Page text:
2022 Oregon Wage InformationAugust 1, 2022 Understanding how your take home pay compares with others in your field, or someone in a different career, is vitally important. It can inform you about how your work is being valued, and whether you may want to pursue more lucrative career options in the future. Likewise, hiring employers benefit from knowing the range of wages paid to workers in positions similar to those they are looking to hire, in their area of the state. Thanks to survey responses from employers around the state, the Oregon Employment Department publishes wage estimates for over 750 occupations, as well as hundreds of occupations in every region of the state. The 2022 version of Occupational Wage Information is now available.
The annual average wage for all occupations in Oregon was $61,465 in 2022, or $29.55 per hour. Of the occupations with published data, gambling dealers had the lowest average wage of $14.29 per hour. General internal medicine physicians had the highest average wage ($138.86 per hour). Medical specialists like general internal medicine physicians have such a high average wage because it take many years of education and experience in order to perform that level of work.
The cost of living, mix of industries, and available workforce can be different across the state. We may see a higher number of software engineers and folks working in corporate headquarters in Portland, while natural resource jobs may be more concentrated in rural communities, and leisure and hospitality jobs focused near the coast. Wage estimates reflect these differences. The average hourly wage for Multnomah and Washington counties (the Portland-Metro region) was $33.25, and Clackamas County came in at $30.15 in 2022. Jobs in Eastern Oregon ($24.34) and Southwestern Oregon ($24.26) had lower average wages than jobs around the Portland tri-county area.
Wage estimates are not immune from the influences of the pandemic. We have seen shifts in employment levels and wages in different parts of the state. As we started to release wage data over the pandemic we began to see the average wage for Northwest Oregon ($27.16) was greater than the Mid-Valley ($27.00), something we had not seen since 2016. While variations from one year to another can usually be stocked up to adjustments for inflation and changes in the composition of businesses sampled in the survey, national data from the Bureau of Labor Statistics show the states that experienced a higher relative decline in leisure and hospitality employment saw higher than expected changes in average wage.
Prior to the pandemic, Northwest Oregon had a higher share of workers employed in leisure and hospitality than the Mid-Valley area. Leisure and hospitality jobs in many cases pay a lower than average wage. If the shutdowns from the pandemic adversely affected jobs on the lower end of the pay scale, then the average wage for the jobs that remain in the area will increase because those lower-paying jobs are not counted. That may be what we are seeing in Northwest Oregon, and generally across the country. We will have to watch wage estimates for the next couple of years to see if average wages in Mid-Valley move ahead of Northwest Oregon as leisure and hospitality employment recovers.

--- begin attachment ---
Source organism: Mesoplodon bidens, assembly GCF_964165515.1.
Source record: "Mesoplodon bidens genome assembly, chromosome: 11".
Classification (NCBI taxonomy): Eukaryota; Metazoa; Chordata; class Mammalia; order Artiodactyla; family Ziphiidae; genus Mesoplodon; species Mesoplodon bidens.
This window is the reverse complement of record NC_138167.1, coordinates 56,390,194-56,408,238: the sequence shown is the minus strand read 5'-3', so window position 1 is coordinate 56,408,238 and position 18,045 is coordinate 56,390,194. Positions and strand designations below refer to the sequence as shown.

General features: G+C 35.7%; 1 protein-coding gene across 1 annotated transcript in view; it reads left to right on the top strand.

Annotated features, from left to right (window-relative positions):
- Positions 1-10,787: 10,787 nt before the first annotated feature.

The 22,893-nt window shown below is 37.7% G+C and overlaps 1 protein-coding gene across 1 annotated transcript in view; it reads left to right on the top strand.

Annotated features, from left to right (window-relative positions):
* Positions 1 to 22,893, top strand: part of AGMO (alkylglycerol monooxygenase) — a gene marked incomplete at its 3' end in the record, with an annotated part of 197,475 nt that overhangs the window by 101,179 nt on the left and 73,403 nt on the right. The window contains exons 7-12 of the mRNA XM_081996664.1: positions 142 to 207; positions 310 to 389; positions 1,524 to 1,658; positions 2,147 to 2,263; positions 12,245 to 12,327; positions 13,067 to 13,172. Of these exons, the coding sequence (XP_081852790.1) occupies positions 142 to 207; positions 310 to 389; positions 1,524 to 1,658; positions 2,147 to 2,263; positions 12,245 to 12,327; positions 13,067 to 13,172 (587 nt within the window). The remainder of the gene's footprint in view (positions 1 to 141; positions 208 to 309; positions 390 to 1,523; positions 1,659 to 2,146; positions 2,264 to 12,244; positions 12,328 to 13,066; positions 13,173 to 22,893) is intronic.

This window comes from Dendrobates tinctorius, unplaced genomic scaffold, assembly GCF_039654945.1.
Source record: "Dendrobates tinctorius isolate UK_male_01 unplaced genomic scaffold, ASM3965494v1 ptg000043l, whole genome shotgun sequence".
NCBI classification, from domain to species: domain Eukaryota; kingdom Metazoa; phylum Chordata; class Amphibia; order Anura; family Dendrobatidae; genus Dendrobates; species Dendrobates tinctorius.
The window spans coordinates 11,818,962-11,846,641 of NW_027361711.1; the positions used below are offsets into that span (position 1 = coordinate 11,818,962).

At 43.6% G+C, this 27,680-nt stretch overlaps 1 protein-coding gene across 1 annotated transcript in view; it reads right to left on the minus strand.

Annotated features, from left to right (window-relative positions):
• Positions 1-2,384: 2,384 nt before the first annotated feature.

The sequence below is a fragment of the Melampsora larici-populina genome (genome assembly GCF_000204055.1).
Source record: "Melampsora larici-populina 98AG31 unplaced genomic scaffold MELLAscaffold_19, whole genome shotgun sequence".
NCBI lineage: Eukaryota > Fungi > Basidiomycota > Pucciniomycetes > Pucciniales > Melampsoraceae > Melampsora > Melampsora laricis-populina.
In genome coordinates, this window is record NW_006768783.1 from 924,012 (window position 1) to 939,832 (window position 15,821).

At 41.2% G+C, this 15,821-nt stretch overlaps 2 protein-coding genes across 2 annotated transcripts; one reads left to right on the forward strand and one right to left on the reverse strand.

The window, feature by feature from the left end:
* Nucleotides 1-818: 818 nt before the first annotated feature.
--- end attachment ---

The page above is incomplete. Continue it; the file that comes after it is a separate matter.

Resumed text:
Looking at average wages is like trying to diagnose a patient by only taking their temperature. You can get a sense that something is off, but you may not be able to fully understand the many reasons why. We need to scan the wage ranges of different occupations to better assess how pay for one career aligns with another. Wage ranges give us a better idea of what we could expect if we were to hire, or work in a particular occupation.
We provide wage ranges by publishing a series of percentiles for each occupation. A percentile wage shows the percentage of workers in an occupation that earn less than a given wage and the percentage that earn more. In most cases, wages in the 10th or 25th percentile likely reflect workers just entering a career, or who have less education attainment than others performing similar work. To better our understanding of wage ranges let’s look at the wages for some nursing occupations in Oregon.
Many front line health care providers begin their career working as a nursing assistant, home health aide, or some other personal care provider. Workers interested in becoming a registered nurse usually need to have previous related experience, and these entry-level positions are a great way to do that. Registered nurses work in a number of settings, and many nurses have either an associate degree or bachelor degree as well as retaining the necessary licensing. Most registered nursing jobs in Oregon pay between $37.95 and $63.60 per hour. We can see that those who continue on their career path and move into other jobs, such as nurse practitioners, may also see significant wage increases. About half of all nurse practitioners in Oregon earn more than 90% of all registered nurses.
Wages can also be different based on the setting health care providers work in. According to the US Bureau of Labor Statistics, registered nurses working in a hospital setting typically earn wages more than 20% higher than their counterparts working in nursing and residential care settings. A higher minimum education requirement, as well as challenging work conditions may be some of the reasons we see higher wages for hospital nurses.
Occupational wage information allows us to better understand what people get paid for the work they do, and how that may differ across the state. To get additional wage estimates for hundreds of careers please visit QualityInfo.org.